We submit that the approach adopted under the Spam Act 2003 would be appropriate
for telemarketers. Although the effectiveness of such extra-territorial reach may be
questionable, we believe that it should nonetheless be regulated. A foreign corporation
intending on raising funds in Australia is required to abide by the Corporations Act and
issue a prospectus. Likewise a foreign corporation intending on selling goods and
services is required to undertake its activities in accordance with the Trade Practices
Act 1973. To ensure that Australian consumers are appropriately protected we submit
that Australia should attempt to regulate offshore telemarketers.
There is no doubt that the availability of cheaper human resources has resulted in a
proliferation of call centres or telemarketing functions offshore. It is essential that the
proposed model appropriately cover Australian corporations, which outsource its
telemarketing function overseas just as much as an overseas telemarketing company.
Before discussing possible exemptions, we note that the discussion paper was
relatively silent on the definition of “telemarketing” and therefore “telemarketers”. This is
an important issue, and it must be fully explored.
The current definition of “telemarketing”, as noted in Appendix A, “includes all activities
that relate directly or indirectly to direct marketing and which involve the use of a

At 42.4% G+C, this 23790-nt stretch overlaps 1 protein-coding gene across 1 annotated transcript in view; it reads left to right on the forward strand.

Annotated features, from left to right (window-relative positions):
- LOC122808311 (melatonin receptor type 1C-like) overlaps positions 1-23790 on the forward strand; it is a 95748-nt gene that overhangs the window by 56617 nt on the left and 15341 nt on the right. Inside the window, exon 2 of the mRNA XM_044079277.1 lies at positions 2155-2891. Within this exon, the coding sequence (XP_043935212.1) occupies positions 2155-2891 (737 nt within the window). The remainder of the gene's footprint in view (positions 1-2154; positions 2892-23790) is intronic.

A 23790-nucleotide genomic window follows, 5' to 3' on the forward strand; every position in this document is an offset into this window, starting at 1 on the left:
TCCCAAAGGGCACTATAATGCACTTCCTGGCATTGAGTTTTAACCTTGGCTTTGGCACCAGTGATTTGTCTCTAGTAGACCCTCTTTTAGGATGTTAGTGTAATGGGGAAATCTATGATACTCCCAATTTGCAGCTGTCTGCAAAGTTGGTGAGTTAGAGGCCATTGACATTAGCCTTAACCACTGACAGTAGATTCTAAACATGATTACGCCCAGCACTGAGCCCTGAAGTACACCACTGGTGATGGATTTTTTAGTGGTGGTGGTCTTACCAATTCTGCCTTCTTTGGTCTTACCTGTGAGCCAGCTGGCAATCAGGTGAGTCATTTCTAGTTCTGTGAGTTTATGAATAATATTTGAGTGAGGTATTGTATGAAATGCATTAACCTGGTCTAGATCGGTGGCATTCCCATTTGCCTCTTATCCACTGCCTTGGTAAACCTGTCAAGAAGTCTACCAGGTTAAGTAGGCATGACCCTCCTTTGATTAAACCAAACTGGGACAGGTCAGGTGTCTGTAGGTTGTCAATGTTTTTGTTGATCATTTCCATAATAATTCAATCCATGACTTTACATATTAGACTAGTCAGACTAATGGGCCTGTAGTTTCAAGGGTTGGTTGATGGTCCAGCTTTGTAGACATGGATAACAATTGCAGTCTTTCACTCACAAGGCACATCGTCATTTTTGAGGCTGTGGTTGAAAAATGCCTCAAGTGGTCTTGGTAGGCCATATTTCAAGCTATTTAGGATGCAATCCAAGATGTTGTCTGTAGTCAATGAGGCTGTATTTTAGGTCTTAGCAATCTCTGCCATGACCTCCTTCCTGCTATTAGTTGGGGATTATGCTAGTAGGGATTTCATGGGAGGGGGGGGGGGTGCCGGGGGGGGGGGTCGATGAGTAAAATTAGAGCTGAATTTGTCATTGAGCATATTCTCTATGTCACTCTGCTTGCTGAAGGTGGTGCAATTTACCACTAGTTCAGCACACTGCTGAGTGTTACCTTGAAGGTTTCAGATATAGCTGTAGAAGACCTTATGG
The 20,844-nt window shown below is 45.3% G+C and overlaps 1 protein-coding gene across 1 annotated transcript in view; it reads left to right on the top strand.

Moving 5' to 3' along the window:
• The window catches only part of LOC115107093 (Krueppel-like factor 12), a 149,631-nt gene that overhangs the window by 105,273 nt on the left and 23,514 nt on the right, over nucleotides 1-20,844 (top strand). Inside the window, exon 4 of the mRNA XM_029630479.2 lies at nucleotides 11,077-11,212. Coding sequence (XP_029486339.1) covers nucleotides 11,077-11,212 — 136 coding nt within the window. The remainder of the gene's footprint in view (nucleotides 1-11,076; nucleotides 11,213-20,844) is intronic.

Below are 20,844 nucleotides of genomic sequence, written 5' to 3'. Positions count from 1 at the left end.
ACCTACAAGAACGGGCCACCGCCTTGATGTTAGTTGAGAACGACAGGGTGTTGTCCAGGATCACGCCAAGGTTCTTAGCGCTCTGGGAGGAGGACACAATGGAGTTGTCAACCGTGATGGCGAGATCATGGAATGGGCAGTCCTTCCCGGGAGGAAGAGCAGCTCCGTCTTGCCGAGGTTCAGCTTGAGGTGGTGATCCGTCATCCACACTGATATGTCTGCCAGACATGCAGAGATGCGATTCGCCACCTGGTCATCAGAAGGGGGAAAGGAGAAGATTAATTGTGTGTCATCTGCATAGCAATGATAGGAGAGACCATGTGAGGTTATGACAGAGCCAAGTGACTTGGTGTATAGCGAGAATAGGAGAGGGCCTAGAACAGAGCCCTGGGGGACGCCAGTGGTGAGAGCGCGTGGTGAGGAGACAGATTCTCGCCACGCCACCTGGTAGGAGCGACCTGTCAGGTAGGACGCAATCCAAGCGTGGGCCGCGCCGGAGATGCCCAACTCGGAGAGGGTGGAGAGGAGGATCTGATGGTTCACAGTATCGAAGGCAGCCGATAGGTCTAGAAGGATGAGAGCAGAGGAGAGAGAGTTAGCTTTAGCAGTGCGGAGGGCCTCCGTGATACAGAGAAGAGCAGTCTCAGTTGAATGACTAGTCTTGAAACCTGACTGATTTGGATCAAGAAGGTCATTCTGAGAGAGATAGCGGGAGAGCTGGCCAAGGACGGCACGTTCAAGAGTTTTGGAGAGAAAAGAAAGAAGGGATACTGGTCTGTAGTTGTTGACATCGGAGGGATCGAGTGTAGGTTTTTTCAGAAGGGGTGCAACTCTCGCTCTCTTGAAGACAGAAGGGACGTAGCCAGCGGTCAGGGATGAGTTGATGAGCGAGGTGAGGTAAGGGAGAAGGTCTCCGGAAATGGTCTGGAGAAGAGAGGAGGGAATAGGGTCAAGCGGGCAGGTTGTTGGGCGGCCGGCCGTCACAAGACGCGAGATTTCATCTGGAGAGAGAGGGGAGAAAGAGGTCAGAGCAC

telephone to contact consumers”. This definition is very wide and has the potential to
capture all businesses marketing its products to existing or new customers via the
It should be recognised that credit unions operate as mutuals. Pursuant to ASIC policy
statement PS147 and the Corporations Act, one of the fundamental tenants of
mutuality is that the company is not run for the purpose of yielding a return to
shareholders. On the contrary the purpose of a credit union is often to provide banking
and other financial products to remoter regions of Australia, or to service the specific
needs of racial, industrial or other affiliations. Accordingly the public benefit of its
activities in promoting its products and services must not be overlooked.
It would also be fair to say that our members generally do not engage in direct
marketing to the general public via the telephone. However, direct marketing to existing
clients, who have generally indicated their consent to being contacted about other
products, is common.
We do not believe that these activities, which are ultimately to promote a better
understanding of various financial products available to our member’s clients, should
be caught by the proposed model. This can only be achieved with either a more
targeted definition of “telemarketing” or appropriate exemptions.
It is also relevant to note that companies who deal in or offer “financial products”, as
that term is defined under the Corporations Act, are subject to the anti-hawking
provisions in s.992A and s.992AA. It would be unworkable for separate regimes to
apply to marketing of the same products. The potential for the “do not call” register to
conflict with existing legislative requirements must be examined in detail.
We submit that the “established business relationships” exemption mentioned in the
discussion paper gives appropriate weight to the importance of a business maintaining
contact with existing customers.
We also suggest that where there is specific legislation dealing with the marketing of
particular products, such as “financial products”, which has the ability to extend to
telemarketing, that such specific legislation must take precedence. This will avoid
confusion, and regulation under two separate regimes.
We support the proposition that the Australian Communications and Media Authority
either directly administer a “do not call” register or tender out the administration